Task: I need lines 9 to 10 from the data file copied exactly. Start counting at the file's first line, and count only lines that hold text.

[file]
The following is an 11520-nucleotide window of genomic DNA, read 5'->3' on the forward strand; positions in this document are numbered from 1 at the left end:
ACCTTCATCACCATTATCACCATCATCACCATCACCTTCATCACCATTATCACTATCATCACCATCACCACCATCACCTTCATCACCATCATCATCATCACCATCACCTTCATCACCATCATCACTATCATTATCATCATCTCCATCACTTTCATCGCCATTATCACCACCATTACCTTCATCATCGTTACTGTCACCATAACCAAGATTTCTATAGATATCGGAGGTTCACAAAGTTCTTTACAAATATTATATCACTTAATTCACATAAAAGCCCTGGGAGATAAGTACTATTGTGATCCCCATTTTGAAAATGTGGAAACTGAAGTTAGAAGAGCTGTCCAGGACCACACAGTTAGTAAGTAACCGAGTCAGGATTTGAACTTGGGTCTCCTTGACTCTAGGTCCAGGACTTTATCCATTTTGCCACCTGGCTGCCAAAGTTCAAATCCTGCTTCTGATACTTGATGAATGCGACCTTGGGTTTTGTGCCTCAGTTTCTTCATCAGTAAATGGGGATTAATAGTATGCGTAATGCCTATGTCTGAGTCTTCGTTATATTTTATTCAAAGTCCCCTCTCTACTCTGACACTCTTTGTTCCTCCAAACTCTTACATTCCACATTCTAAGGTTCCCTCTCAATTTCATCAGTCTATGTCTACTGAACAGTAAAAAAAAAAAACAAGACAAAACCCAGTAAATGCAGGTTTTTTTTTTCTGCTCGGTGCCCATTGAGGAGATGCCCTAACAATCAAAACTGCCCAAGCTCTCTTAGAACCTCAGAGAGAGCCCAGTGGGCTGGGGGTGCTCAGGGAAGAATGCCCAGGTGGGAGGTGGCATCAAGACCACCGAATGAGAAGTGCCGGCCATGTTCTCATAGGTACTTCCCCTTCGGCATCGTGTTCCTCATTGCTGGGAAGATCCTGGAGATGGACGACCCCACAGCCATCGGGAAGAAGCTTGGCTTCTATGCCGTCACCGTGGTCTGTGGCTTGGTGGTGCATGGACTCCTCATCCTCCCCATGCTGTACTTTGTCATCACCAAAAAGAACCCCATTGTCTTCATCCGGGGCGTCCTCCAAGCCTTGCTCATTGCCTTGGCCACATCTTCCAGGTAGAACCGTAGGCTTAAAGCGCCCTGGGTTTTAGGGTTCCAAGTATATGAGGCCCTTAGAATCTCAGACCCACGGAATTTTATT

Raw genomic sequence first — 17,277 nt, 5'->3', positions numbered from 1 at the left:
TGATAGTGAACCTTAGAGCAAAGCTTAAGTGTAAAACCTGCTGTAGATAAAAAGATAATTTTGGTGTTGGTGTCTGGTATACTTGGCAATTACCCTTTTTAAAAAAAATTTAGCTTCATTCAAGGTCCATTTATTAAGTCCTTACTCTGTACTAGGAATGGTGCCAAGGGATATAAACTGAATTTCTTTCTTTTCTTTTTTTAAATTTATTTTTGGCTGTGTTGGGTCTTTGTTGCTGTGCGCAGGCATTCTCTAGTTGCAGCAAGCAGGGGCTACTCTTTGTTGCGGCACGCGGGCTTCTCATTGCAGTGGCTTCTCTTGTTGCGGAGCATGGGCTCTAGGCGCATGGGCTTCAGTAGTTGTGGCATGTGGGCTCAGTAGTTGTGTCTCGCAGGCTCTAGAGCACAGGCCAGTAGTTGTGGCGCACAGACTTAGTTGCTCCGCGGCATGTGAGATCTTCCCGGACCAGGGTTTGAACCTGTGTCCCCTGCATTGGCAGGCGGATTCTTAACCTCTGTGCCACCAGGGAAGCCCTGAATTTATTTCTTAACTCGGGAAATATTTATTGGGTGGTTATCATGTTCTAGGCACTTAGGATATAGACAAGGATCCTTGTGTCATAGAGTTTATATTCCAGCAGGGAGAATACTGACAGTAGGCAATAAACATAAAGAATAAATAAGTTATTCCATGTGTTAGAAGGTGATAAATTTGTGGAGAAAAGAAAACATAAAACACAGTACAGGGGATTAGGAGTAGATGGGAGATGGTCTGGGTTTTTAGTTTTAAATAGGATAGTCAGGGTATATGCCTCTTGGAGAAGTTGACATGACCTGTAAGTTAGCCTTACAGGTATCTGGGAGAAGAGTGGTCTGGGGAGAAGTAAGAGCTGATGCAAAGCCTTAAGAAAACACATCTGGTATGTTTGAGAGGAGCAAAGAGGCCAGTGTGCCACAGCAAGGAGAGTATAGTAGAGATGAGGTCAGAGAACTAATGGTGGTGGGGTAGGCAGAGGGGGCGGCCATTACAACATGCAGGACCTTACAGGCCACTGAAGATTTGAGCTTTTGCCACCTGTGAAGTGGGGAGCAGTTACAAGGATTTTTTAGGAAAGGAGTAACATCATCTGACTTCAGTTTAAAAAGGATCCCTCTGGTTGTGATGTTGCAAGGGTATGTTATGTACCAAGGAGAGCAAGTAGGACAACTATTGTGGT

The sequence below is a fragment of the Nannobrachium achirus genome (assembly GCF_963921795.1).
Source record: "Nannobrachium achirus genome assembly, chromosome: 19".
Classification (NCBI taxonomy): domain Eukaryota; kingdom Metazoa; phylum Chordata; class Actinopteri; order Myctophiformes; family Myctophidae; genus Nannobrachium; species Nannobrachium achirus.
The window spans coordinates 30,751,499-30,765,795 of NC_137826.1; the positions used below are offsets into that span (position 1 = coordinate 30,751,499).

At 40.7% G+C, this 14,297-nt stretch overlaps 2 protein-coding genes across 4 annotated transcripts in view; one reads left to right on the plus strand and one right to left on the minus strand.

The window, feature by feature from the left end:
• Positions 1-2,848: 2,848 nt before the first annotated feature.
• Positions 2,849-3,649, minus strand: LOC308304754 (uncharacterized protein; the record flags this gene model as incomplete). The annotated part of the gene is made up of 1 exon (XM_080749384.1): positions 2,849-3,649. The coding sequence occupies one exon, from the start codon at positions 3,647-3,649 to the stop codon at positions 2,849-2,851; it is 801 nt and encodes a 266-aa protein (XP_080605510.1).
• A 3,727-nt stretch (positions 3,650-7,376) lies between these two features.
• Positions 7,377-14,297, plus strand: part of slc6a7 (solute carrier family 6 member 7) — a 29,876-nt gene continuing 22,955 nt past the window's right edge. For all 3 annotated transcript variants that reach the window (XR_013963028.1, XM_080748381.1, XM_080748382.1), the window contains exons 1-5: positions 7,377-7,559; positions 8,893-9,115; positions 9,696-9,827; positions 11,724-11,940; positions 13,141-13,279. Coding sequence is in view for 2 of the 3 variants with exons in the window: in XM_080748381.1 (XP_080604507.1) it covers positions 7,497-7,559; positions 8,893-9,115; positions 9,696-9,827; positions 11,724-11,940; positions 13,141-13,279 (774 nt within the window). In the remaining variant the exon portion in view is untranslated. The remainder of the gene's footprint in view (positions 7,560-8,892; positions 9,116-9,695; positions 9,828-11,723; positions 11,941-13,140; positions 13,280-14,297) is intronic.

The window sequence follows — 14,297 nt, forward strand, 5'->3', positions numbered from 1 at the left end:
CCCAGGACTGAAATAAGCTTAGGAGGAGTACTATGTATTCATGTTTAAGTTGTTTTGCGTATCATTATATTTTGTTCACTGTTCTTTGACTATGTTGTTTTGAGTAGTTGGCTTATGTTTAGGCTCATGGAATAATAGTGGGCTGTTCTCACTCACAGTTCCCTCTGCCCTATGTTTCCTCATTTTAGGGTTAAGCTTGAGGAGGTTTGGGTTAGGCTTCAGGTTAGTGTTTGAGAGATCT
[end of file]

At 40.7% G+C, this 14,297-nt stretch overlaps 2 protein-coding genes across 4 annotated transcripts in view; one reads left to right on the plus strand and one right to left on the minus strand.

The window, feature by feature from the left end: